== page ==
Parents’ opinions are mixed
Jonathan Wills, a parent of Barnton Primary in Northwich, Cheshire, said that families need to pick up some sort of routine – and it was a long time before schools started until fall.
“I think it’s going to be extremely difficult for children and some families, because it takes a long time to try to recreate the structure that schools offer you.
“I think the kids who struggled before will do it even more now. “
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But the mother of a child, Molly, told the BBC that she was relieved that all of the elementary years did not come back this quarter because she would not have been ready to send her daughter back to school.
“Until it is safe for Parliament to sit next to each other and until it is” safe “to cuddle your own birth mother, then how is it deemed safe to mix your children with many other households?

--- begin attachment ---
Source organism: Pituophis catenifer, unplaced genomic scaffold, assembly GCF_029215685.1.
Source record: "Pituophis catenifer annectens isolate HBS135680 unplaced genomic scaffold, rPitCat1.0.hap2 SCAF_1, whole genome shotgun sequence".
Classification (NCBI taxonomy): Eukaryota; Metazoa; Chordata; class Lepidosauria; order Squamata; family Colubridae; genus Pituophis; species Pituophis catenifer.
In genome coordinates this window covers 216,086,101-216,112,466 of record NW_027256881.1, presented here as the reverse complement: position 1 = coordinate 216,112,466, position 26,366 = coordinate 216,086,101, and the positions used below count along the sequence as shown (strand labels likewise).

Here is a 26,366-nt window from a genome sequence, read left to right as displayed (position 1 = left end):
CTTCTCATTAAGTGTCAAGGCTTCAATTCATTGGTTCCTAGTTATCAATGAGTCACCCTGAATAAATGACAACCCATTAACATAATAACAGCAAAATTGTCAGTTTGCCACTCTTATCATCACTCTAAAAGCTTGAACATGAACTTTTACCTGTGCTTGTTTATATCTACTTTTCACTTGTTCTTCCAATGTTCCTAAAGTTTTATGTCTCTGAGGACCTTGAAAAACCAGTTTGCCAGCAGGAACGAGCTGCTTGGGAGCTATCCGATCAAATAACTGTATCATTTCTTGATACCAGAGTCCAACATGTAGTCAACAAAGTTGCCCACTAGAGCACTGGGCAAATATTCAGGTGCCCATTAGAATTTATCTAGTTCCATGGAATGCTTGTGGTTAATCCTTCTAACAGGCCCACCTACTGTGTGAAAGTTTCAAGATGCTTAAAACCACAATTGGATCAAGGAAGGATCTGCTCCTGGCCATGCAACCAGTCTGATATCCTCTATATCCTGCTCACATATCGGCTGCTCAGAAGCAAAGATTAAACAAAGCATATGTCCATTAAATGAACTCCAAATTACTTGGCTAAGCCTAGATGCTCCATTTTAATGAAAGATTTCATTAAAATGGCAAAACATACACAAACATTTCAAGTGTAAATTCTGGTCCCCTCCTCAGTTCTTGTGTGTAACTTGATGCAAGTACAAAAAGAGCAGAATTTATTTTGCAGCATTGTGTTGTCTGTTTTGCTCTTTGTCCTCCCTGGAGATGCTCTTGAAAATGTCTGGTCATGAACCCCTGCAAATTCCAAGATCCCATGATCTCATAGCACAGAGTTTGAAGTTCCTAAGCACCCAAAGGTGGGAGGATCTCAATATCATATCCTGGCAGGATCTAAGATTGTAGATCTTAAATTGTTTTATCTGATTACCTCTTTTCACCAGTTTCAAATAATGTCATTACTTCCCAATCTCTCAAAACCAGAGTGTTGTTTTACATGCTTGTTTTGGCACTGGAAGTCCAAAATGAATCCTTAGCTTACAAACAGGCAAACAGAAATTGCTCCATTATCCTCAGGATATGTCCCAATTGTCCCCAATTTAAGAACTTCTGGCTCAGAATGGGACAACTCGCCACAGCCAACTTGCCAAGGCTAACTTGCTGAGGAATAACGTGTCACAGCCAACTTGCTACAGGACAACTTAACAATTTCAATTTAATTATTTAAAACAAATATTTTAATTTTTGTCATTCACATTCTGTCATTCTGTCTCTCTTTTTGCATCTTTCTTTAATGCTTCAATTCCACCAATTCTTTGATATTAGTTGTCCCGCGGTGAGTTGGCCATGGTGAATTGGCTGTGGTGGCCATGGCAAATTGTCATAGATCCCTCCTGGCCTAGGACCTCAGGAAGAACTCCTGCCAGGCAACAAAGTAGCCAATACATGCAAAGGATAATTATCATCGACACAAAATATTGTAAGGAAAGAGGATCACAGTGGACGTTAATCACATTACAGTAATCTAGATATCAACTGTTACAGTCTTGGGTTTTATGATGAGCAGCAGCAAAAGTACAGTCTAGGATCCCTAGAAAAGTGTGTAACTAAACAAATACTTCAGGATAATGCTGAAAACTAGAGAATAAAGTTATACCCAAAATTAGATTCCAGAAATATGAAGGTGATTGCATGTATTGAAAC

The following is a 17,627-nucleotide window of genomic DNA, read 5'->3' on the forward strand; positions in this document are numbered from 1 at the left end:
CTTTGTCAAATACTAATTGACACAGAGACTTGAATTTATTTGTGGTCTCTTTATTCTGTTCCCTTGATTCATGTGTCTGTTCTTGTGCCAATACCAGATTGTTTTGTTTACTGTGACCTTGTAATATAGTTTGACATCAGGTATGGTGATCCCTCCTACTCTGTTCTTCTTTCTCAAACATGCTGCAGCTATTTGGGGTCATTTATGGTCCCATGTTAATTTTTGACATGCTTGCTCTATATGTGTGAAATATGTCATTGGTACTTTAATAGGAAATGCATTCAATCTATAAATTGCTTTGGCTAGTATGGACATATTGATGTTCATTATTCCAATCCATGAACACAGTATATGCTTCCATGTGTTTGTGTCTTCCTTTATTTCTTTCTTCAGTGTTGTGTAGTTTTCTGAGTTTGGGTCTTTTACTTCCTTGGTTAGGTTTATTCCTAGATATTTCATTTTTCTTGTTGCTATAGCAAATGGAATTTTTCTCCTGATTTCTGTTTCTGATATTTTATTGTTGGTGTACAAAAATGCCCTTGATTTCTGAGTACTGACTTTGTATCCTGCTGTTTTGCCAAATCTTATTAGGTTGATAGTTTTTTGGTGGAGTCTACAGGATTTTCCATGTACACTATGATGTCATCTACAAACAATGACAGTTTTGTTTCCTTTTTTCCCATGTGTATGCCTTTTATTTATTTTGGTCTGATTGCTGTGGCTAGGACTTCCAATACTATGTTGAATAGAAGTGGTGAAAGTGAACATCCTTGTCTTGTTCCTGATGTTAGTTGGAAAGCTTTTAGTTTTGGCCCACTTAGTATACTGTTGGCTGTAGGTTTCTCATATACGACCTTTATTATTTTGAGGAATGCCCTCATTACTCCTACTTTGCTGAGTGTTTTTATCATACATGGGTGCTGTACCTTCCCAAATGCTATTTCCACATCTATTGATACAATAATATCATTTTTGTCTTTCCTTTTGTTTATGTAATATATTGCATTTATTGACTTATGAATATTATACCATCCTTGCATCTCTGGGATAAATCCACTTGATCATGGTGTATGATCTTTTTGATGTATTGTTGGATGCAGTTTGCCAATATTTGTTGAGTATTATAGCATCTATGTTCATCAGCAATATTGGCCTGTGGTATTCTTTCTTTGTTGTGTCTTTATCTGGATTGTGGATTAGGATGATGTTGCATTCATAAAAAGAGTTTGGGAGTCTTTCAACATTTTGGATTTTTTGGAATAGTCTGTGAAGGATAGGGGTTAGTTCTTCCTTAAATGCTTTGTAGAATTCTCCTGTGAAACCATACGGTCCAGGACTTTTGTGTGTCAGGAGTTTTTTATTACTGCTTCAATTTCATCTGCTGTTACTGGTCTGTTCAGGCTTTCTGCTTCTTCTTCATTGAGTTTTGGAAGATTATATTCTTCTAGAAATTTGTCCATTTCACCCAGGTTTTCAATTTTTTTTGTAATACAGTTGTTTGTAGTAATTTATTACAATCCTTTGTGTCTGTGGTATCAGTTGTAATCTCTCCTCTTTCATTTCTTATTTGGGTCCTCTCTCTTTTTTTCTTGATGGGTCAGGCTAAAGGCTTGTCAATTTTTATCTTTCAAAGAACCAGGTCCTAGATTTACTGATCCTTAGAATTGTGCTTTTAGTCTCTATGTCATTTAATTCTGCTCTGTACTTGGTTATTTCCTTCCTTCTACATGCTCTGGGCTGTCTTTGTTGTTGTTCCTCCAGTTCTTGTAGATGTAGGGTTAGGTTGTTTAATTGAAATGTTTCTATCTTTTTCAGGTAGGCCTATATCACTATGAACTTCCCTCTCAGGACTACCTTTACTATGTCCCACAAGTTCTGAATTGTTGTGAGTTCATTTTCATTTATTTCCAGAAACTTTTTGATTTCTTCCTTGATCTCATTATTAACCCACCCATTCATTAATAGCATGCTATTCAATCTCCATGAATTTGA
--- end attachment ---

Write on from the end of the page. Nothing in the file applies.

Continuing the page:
“But our children can be placed in school with the children of many other households. Even in small groups of 15, how safe is it? When are we only allowed to meet in groups of six? “
“I think we are a strange country in which we turn a blind eye to the mass demonstrations everywhere in each city, we campaign for the opening of pubs and cafes and yet we say that the opening of schools before September is too risky, “said Halfon. .
Wales schools will reopen from 29 June for all age groups for limited periods during the week, while Scottish schools are scheduled to reopen at the start of the autumn term on 11 August, with a some home learning.